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Asian shares sink on revived worries over recession, China

Shares retreated in Asia on Friday after a mixed day on Wall Street as optimism over signs the Federal Reserve may temper its aggressive interest rate hikes was replaced by worries the economy might be headed for a recession.
A U.S. measure of inflation that’s closely watched by the Federal Reserve eased in October, raising questions over the central bank’s determination to keep raising interest rates to tame price increases.
And activity in American manufacturing contracted in November for the first time since May 2020, according to the Institute for Supply Management. The report also showed that prices are falling.
Slower growth due to tighter monetary policies has slowed new orders and order backlogs, “which saw manufacturing conditions contracting for the first time since June 2020," Jun Rong Yeap of IG said in a report. That may suggest that with “inflation risks behind us now, ‘bad news’ in economic data may not be ‘good news’ for markets as recession fears could be brewing," he said.
Signs of weakening trade, especially for export dependent economies in Asia, have deepened worries over slowing growth in China and its implications for the global economy.
Tokyo's Nikkei 225 index lost 1.6% to 27,777.90 and the Hang Seng in Hong Kong edged down 0.1% to 18,717.28. The Kospi in Seoul shed 1.8% to 2,434.33.
The Shanghai Composite index gave up 0.3% to 3,156.14 and Australia's S&P/ASX 200 slipped 0.7% to 7,301.50.
Bangkok's SET index lost 0.3% and the Sensex in Mumbai was down 0.8%.
The declines followed a 0.1% retreat in the benchmark S&P 500, which closed at 4,076.57 on Thursday. The Dow Jones Industrial Average fell 0.6% to 34,395.01, while the Nasdaq edged 0.1% higher to 11,482.45.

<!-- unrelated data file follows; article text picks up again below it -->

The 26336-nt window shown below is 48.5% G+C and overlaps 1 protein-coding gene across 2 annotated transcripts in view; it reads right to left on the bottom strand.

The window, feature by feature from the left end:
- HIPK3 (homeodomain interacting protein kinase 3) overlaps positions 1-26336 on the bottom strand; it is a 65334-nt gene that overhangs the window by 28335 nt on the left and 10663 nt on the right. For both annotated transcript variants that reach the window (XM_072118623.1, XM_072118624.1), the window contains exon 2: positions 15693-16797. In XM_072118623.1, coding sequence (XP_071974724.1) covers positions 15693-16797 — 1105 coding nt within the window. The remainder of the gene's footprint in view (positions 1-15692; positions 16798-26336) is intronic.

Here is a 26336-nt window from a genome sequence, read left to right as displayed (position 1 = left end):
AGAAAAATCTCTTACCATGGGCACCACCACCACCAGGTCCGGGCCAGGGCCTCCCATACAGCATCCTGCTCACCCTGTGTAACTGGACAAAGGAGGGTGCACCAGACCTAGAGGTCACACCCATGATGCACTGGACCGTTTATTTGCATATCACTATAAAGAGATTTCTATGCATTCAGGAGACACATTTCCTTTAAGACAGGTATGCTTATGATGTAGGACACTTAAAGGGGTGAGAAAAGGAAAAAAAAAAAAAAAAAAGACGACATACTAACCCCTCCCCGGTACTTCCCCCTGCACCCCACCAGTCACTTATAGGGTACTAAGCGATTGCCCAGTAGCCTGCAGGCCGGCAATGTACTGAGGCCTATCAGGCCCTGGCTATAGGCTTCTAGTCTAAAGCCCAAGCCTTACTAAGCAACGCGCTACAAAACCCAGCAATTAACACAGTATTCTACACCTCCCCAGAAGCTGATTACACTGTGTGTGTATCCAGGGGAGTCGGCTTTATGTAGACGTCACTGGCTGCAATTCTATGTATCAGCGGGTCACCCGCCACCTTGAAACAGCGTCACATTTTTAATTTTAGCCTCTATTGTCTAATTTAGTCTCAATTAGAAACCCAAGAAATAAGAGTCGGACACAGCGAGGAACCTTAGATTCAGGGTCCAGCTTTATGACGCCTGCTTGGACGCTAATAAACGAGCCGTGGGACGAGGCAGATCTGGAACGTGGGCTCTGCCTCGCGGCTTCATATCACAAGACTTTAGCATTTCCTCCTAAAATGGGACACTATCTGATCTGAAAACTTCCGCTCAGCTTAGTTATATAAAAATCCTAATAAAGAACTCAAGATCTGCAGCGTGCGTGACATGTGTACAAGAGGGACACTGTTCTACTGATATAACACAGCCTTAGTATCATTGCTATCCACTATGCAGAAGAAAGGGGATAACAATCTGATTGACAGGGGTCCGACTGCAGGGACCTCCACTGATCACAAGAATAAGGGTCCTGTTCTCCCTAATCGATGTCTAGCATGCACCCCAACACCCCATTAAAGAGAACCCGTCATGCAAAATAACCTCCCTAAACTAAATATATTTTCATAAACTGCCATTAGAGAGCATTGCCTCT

The Russell 2000 index of small companies also took a step back, falling 0.3% to close at 1,881.68.
Action was muted as traders awaited a closely watched monthly report on jobs due out Friday that will show how the labor market is holding up, which may influence what the Fed does next in its bid to cool inflation.
Banks and household goods providers were among the biggest drags on the benchmark S&P 500. Bank of America fell 2.9% and Costco slid 6.6%.
Gains in health care companies, communications services stocks and elsewhere in the market helped keep the losses in check. Drugmaker Pfizer rose 1.9% and Netflix climbed 3.7%.
Salesforce slumped 8.3% for the biggest drop in the S&P 500 after Bret Taylor said he would resign as co-CEO of the customer-management software developer.
Markets rallied Wednesday after Fed Chair Jerome Powell the central bank could begin moderating its pace of rate hikes at its next meeting in mid-December. The Fed, though, has been very clear about its intent to continue raising interest rates until it is sure that inflation is cooling.
The Fed has raised its benchmark rate six times since March, driving it to a range of 3.75% to 4%, the highest in 15 years. Wall Street expects the benchmark rate to reach a peak range of 5% to 5.25% by the middle of 2023.
A big concern for Wall Street has been whether the Fed can tame rates without sending the economy into a recession as it hits the brakes on growth. Businesses are seeing demand fall for a wide range of goods as inflation squeezes wallets. Analysts generally expect the U.S. to dip into a recession, even if it is mild and short, at some point in 2023.
Also Friday, U.S. benchmark crude oil lost 13 cents to $81.09 per barrel in electronic trading on the New York Mercantile Exchange. It gained 67 cents to $81.22 per barrel on Thursday.
Brent crude oil, the standard for pricing oil for international trading, added 10 cents to $86.98 a barrel.
The U.S. dollar slipped to 134.62 Japanese yen from 135.31 yen late Thursday. The euro rose to $1.0540 from $1.0522.


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